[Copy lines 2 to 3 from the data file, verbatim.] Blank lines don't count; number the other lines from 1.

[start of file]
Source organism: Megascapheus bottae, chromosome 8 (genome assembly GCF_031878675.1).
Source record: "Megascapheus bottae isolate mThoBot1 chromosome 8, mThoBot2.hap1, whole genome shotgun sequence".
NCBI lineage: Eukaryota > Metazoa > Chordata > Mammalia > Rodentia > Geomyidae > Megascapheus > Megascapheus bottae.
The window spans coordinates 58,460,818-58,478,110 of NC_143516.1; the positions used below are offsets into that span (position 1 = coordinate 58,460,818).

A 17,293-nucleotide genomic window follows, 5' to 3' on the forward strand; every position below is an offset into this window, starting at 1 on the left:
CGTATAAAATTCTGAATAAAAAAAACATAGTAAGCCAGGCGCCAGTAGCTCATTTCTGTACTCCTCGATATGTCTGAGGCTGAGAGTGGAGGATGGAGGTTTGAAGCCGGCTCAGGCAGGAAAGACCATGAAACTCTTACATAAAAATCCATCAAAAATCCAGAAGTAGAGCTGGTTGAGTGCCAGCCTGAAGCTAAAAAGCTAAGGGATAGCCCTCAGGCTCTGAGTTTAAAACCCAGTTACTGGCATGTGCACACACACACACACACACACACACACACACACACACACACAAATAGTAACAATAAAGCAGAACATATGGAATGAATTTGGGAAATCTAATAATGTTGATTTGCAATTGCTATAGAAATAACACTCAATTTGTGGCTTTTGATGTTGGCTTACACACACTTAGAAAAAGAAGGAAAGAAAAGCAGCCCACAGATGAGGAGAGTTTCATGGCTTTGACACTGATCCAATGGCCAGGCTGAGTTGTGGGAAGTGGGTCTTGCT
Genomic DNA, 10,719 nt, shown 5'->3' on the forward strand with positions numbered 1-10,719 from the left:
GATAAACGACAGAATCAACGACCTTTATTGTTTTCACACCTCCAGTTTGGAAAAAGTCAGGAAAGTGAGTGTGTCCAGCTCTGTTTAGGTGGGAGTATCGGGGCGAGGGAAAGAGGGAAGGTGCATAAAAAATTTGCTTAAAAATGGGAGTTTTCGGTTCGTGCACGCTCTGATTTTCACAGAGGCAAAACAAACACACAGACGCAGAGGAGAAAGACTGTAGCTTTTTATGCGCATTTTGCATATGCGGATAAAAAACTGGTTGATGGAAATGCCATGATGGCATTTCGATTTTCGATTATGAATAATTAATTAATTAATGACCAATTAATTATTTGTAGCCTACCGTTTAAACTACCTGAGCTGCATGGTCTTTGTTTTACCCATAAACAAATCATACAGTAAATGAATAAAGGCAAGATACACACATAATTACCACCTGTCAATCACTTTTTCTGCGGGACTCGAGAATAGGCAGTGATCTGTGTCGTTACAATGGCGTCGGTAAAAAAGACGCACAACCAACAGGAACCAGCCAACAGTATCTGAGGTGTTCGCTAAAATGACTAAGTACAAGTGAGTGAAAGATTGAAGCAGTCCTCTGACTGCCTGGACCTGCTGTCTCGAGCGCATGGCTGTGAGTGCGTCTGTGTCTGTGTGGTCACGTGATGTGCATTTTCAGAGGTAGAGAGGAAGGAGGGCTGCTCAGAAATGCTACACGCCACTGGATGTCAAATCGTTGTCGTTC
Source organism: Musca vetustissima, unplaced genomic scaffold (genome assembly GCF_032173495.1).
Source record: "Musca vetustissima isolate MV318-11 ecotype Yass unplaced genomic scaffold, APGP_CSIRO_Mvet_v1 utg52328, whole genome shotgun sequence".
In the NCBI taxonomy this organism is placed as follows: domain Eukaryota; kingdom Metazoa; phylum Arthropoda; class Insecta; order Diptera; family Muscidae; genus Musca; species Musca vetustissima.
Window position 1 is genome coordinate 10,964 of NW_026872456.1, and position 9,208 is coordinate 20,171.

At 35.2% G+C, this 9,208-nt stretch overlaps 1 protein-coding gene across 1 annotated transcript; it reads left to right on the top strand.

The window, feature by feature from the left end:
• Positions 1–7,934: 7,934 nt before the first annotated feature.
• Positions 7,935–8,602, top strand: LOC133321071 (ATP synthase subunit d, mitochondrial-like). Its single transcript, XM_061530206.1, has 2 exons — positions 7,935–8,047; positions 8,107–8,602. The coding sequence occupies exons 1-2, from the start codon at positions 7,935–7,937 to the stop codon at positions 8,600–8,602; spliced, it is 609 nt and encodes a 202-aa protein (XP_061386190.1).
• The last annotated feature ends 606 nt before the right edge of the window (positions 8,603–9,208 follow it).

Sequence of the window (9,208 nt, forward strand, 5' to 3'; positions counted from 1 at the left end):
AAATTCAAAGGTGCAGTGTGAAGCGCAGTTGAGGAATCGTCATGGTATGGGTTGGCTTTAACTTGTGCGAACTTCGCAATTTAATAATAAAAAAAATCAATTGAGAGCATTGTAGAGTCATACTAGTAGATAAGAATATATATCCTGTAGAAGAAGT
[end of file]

Source record: "Megascapheus bottae isolate mThoBot1 chromosome 8, mThoBot2.hap1, whole genome shotgun sequence".
NCBI lineage: Eukaryota > Metazoa > Chordata > Mammalia > Rodentia > Geomyidae > Megascapheus > Megascapheus bottae.